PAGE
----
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Fluoride Exposure May Diminish Kidney and Liver Function of Teenagers

TGardner / Shutterstock.com

TGardner / Shutterstock.com

Fluoridated water is the primary source of fluoride exposure in the United States. Now a new study is saying that fluoride exposure may be harmful for the kidney and liver function of teens.

About 74 percent of public water systems in the United States add fluoride for its dental benefits. While several studies have linked fluoride exposure with kidney and liver toxicity in animals and adults, few have examined how a chronic-level exposure affects youth.

How is it different from the adult study, you ask?

A child’s body excretes only 45 percent of fluoride via urination. An adult’s body, on the other hand, clears as much as 60 percent. Since the kidney accumulates more fluoride than any part of the body, children and teens may be at more risk than adults.

In a statement, first author of the study and postdoctoral fellow at the Icahn School of Medicine at Mount Sinai, Ashley J. Malin, Ph.D. said: 

“While the dental benefits of fluoride are widely established, recent concerns have been raised regarding the appropriateness of its widespread addition to drinking water or salt in North America.”

In a new study published in Environment International, researchers at Mount Sinai described how fluoride exposure might lead to a reduction in kidney and liver function among adolescents.

How Fluoride Exposure Reduces Kidney and Liver Functions Among Teenagers

For the study, the researchers examined how fluoride levels in drinking water and blood could affect kidney and liver functions in adolescents. So, they collected and analyzed data from the National Health and Nutrition Examination Survey.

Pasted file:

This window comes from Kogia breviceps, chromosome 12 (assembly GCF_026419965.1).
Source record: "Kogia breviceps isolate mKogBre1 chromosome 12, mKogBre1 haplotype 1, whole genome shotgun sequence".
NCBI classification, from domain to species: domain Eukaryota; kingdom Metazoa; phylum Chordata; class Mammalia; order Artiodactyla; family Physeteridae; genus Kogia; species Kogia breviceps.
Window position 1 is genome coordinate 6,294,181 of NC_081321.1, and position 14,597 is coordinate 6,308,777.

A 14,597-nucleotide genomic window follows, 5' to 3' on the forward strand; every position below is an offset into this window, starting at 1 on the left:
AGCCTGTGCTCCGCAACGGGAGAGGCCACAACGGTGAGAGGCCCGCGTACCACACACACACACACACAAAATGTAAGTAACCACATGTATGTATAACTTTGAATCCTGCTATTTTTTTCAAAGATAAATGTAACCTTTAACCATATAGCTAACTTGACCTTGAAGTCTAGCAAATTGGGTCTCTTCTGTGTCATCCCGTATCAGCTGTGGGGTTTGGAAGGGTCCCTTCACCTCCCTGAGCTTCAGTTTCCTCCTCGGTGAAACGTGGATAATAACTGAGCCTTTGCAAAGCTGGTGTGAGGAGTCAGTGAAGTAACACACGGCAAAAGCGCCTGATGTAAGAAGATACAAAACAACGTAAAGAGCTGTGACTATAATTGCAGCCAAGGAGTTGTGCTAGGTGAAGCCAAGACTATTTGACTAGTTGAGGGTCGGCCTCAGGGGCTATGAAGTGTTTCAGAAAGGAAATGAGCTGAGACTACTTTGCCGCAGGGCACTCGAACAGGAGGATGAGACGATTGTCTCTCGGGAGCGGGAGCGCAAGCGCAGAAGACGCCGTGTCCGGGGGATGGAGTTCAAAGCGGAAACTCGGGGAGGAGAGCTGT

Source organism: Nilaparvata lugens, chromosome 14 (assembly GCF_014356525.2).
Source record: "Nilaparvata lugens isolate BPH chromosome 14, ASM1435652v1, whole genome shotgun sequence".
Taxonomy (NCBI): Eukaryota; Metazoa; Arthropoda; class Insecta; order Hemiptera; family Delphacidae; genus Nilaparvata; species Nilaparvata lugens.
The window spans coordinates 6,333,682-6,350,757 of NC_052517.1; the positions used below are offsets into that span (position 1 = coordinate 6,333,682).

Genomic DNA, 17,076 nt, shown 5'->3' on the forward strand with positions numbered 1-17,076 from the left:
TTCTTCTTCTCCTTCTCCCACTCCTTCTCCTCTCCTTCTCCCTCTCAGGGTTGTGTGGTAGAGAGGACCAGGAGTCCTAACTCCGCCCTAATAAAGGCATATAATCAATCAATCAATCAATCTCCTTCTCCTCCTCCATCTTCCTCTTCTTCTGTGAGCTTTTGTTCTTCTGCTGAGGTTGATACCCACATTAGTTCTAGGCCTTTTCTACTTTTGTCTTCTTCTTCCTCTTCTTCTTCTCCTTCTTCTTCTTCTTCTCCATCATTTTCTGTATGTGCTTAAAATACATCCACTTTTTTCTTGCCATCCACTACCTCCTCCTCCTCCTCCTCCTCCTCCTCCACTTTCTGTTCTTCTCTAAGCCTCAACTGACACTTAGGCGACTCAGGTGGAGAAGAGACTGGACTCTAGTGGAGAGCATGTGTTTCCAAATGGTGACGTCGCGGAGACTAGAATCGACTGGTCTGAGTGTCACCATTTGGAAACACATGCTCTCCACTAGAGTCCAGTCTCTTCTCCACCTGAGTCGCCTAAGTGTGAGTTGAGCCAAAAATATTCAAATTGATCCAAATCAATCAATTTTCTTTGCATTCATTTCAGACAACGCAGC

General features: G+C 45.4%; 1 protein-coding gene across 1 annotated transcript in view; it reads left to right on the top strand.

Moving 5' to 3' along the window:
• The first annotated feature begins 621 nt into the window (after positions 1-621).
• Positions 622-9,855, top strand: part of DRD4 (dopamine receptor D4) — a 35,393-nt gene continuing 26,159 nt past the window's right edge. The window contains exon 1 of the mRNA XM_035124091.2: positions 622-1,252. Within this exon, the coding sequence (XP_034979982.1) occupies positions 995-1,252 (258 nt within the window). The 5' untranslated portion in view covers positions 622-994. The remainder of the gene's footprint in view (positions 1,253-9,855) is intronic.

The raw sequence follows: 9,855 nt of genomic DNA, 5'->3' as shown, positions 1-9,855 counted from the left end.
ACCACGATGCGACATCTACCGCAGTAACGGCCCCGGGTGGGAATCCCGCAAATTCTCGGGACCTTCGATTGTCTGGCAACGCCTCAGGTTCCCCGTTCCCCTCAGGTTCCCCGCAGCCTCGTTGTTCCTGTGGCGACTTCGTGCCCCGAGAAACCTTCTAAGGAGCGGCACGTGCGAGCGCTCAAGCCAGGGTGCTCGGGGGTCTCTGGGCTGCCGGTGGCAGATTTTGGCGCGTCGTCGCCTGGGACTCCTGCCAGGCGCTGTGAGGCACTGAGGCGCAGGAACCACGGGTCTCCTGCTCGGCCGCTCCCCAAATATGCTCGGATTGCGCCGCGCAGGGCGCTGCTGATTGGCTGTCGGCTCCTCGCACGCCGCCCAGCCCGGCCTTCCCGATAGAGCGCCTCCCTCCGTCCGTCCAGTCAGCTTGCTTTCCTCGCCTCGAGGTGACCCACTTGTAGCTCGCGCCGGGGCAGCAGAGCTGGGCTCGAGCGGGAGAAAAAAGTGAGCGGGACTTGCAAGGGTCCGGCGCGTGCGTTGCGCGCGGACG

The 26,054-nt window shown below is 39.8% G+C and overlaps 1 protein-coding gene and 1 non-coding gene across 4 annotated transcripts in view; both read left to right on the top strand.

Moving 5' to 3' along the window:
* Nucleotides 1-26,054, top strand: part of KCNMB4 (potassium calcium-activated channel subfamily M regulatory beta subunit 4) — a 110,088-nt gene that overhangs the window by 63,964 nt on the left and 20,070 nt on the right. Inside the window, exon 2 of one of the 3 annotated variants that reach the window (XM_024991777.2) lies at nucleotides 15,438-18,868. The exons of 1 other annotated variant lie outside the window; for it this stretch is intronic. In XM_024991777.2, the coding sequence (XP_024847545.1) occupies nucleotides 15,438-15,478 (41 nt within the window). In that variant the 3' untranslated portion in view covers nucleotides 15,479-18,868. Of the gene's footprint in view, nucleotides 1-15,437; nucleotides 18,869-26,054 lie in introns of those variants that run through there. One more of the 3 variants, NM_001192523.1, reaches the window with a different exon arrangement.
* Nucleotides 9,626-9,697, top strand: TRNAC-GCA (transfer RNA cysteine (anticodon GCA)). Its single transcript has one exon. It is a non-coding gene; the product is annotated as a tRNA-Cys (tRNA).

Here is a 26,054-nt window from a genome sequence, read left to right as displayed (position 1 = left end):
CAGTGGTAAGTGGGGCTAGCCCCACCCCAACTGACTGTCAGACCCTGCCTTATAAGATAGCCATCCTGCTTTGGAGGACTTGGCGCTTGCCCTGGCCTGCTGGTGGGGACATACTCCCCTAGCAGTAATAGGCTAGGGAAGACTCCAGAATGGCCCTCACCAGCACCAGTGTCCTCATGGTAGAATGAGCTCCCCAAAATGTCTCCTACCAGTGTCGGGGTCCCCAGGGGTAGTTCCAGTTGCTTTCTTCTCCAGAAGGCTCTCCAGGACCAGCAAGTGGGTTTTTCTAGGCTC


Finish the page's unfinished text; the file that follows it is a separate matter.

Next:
The study analyzed the measured fluoride content in blood samples of 1,983 adolescents, including the tap water in the homes of 1,742 teenagers.

Findings revealed that the fluoride concentration in tap water is generally low. However, the researchers admitted that fluoride exposure could contribute to liver or kidney dysfunction through several other mechanisms.

An example of such is how the kidney retains more fluoride in children.

Combined with previous studies, the result showed that the effect of fluoride on these organs depends mostly on its dosage. As such, it becomes necessary to consider liver and kidney function of children when drafting public health guidelines and recommendation.

Malin noted:

“This study’s findings suggest that there may be potential kidney and liver health concerns to consider when evaluating fluoride use and appropriate levels in public health interventions. Prospective studies are needed to examine the impact of chronic low-level fluoride exposure on kidney and liver function in the U.S. population.”

Some potential side effects of over-exposure to fluoride include thyroid dysfunction, renal system damage, bone and tooth disease, liver damage, and impaired protein metabolism.

Read More: New DeepMind AI Detects Acute Kidney Injury in Advance

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Sumbo Bello

Sumbo Bello is a creative writer who enjoys creating data-driven content for news sites. In his spare time, he plays basketball and listens to Coldplay.

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